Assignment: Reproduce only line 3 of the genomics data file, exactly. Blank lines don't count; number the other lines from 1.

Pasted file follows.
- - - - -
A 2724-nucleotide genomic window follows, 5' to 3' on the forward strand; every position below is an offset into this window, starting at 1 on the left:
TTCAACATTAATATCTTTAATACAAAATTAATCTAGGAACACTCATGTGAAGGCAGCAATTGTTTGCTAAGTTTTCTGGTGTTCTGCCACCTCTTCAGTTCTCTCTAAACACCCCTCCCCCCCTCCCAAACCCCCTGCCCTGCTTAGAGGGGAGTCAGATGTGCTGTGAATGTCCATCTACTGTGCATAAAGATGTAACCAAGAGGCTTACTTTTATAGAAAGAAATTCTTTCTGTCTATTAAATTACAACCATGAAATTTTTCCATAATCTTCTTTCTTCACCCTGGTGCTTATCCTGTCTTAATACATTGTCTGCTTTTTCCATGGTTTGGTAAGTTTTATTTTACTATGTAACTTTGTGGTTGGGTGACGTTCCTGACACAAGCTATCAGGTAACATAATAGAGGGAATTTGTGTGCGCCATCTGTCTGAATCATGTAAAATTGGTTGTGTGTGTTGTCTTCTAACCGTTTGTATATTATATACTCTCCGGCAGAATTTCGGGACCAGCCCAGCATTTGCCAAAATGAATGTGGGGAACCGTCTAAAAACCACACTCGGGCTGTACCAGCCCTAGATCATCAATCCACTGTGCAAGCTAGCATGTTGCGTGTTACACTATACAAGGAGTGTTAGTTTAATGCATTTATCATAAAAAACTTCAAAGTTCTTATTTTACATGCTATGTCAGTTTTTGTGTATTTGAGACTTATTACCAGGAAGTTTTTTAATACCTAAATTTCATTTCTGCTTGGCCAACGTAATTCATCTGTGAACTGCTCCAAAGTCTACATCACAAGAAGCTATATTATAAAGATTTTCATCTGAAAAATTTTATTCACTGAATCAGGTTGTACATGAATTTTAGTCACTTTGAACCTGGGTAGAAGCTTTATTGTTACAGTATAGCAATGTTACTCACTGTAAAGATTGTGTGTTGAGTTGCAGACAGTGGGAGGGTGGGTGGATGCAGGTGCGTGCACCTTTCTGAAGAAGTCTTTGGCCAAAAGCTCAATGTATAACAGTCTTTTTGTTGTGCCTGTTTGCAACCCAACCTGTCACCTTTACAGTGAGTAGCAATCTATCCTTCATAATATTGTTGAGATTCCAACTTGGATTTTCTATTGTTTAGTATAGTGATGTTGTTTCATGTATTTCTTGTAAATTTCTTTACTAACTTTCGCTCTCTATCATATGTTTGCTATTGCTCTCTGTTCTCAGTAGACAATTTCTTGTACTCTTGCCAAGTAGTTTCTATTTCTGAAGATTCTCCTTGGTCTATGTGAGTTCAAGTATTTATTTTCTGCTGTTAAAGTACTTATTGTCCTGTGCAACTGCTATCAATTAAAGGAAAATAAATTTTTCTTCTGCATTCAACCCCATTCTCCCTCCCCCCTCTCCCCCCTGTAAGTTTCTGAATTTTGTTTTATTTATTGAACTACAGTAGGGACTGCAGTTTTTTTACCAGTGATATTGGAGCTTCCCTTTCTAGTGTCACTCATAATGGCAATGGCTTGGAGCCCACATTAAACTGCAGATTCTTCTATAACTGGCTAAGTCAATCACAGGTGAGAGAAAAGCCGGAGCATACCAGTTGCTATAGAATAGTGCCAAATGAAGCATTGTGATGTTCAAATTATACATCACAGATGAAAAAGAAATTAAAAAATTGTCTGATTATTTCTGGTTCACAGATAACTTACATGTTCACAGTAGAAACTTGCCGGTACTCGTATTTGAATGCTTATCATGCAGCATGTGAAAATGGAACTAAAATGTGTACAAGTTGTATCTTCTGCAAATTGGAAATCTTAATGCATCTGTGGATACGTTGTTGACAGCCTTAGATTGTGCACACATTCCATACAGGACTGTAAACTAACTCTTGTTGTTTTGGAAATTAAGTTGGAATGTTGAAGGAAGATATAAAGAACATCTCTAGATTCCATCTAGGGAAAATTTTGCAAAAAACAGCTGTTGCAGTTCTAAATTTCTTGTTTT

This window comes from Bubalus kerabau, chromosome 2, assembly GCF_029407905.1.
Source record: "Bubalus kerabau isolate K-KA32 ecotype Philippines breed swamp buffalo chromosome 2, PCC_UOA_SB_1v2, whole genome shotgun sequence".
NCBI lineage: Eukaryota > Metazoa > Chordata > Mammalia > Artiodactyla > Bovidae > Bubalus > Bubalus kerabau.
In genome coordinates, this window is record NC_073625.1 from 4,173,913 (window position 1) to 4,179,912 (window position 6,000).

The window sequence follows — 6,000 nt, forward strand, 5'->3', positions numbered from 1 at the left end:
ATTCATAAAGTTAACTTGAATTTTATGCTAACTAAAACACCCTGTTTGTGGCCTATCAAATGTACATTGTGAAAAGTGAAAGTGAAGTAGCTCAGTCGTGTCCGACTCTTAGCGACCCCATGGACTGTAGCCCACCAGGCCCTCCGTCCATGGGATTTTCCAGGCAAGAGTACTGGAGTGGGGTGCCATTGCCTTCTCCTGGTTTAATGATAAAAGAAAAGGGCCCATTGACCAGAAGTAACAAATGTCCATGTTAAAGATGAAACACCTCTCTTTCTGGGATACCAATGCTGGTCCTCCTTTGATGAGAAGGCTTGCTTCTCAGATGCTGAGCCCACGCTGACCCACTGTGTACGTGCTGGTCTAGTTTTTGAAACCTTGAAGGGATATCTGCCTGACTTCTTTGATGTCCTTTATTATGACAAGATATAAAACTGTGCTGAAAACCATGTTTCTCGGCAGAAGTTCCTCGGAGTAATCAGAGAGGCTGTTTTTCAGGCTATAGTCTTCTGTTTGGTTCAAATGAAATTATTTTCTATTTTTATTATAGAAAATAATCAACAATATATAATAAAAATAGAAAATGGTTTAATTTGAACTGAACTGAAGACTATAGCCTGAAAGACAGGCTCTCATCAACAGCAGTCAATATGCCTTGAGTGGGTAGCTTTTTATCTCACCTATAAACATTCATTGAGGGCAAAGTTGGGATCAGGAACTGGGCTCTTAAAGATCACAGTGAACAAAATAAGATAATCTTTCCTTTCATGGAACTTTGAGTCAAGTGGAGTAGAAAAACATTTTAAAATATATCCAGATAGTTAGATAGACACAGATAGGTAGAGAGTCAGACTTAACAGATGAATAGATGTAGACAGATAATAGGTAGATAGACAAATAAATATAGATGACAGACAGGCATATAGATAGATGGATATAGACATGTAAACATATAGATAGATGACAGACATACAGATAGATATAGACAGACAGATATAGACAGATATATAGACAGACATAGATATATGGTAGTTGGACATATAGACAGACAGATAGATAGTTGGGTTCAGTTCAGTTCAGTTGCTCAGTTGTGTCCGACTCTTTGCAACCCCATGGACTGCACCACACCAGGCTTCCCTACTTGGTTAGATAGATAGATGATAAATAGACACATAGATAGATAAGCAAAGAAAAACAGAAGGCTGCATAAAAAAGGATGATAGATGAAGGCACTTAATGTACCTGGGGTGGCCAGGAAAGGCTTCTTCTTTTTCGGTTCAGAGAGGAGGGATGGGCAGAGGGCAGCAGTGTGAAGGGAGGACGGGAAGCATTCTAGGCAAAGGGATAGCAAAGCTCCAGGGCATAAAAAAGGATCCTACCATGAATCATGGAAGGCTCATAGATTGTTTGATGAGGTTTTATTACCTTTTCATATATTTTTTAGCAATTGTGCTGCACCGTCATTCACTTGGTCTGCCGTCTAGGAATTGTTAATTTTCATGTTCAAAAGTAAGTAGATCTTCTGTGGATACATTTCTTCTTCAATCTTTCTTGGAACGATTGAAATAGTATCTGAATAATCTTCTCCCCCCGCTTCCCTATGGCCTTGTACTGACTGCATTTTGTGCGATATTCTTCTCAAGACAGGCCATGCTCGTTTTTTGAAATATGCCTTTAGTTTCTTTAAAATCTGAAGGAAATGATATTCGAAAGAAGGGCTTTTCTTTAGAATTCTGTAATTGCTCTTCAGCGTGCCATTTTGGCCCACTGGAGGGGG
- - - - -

This window comes from Bubalus kerabau, chromosome 2, assembly GCF_029407905.1.